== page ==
Y1 - 2007/11/10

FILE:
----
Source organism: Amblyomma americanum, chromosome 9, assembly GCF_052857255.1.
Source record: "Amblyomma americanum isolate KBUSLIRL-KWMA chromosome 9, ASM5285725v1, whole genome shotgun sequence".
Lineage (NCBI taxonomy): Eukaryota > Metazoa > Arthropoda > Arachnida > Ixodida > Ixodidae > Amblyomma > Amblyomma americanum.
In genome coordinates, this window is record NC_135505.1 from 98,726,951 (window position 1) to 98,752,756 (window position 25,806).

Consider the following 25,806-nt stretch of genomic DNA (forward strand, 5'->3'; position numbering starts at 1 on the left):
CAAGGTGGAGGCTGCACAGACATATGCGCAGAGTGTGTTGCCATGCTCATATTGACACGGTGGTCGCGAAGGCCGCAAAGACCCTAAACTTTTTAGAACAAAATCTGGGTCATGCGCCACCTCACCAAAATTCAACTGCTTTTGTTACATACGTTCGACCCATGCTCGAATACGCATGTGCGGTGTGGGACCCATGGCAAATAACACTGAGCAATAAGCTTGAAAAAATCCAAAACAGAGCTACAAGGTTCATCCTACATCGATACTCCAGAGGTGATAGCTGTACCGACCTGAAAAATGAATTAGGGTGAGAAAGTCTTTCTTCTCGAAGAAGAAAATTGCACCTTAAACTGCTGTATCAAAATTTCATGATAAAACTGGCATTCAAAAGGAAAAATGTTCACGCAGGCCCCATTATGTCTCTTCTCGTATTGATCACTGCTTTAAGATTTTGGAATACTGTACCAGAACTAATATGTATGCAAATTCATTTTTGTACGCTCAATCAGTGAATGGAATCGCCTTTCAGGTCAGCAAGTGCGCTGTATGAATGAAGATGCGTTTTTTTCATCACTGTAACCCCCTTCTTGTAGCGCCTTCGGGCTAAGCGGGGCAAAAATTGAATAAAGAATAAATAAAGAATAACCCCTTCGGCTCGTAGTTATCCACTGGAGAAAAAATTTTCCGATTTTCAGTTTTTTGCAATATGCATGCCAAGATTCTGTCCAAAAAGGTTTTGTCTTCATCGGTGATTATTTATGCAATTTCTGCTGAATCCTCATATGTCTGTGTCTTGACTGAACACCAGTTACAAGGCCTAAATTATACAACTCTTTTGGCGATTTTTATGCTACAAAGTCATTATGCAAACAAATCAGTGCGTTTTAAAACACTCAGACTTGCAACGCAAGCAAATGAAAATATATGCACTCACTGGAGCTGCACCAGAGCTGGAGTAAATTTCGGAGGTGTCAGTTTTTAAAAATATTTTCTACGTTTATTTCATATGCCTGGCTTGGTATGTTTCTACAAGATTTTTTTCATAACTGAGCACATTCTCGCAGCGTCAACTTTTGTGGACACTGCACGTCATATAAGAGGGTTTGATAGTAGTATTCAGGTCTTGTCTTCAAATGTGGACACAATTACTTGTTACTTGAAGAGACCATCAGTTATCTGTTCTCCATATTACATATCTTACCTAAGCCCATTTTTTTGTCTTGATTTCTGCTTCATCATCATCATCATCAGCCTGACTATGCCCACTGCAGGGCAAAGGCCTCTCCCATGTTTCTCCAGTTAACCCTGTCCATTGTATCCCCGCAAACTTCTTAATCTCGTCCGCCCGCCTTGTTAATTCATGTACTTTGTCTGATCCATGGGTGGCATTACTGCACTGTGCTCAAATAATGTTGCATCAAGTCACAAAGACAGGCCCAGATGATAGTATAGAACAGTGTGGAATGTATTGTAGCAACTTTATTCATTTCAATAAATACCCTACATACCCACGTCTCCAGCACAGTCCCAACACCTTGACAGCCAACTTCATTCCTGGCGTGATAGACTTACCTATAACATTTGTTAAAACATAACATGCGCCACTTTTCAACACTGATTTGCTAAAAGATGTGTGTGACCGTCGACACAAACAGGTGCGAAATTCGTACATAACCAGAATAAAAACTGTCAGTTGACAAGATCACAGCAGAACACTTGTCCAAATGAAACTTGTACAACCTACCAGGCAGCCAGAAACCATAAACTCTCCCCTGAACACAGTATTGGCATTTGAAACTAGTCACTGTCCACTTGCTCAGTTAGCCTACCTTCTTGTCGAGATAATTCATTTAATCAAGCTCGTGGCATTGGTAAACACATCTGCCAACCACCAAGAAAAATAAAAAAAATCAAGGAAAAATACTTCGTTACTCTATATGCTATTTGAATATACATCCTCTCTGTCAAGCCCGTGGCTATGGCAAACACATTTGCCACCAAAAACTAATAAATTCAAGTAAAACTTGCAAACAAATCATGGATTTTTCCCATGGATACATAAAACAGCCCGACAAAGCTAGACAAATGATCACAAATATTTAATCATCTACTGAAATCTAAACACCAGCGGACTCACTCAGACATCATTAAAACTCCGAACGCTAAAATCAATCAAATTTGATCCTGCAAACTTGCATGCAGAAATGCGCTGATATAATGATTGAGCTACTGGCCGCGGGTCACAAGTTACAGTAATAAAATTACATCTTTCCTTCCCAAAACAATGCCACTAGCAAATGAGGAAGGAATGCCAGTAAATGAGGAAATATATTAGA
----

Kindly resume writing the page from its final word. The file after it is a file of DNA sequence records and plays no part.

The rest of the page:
N2 - We present precise new V-, I-, and Ks-band photometry for the planetary-transit candidate star OGLE-TR-82. V-band images acquired in good seeing with the VIMOS instrument at the Very Large Telescope allowed us to measure V= 20.61 ± 0.03 mag for this star despite the presence of a brighter neighbor about 1″ away. This faint magnitude answers the question why it has not been possible to measure radial velocities for this object. One transit of this star has been observed with the GMOS-S instrument on Gemini South in the i and g bands, which allowed us to verify that this is not a false positive, to confirm the transit amplitude measured by OGLE, and to improve the ephemeris. The transit is better defined in the i-band light curve (with a depth of Ai = 0.034 mag), than in the g band (Ag = 0.1 mag), in which the star is significantly fainter. Near-IR photometry obtained with the SOFI array at the ESO New Technology Telescope yields K= 12.20 ± 0.10 and V-K= 8.40 ± 0.10, so red that it is unlike any transit candidate studied before. With the new data, we consider two possible configurations for the system: (1) a nearby M7 V star or (2) a blend with a very reddened, distant red giant. The first hypothesis would give a radius for the companion of R p = 0.3 ± 0.1 RJ, i.e., the size of Neptune. Quantitative analysis of near-IR spectroscopy finally shows that OGLE-TR-82 is a distant, reddened, metal-poor early K giant, confirmed by direct comparison with stellar templates, which gives as a best match a K3 III star. Therefore, we rule out a planetary nature for the companion, and conclude that this system is a main-sequence binary blended with a background red giant. As a case study, a system that can so mimic a planetary transit presents a lesson for future transit surveys.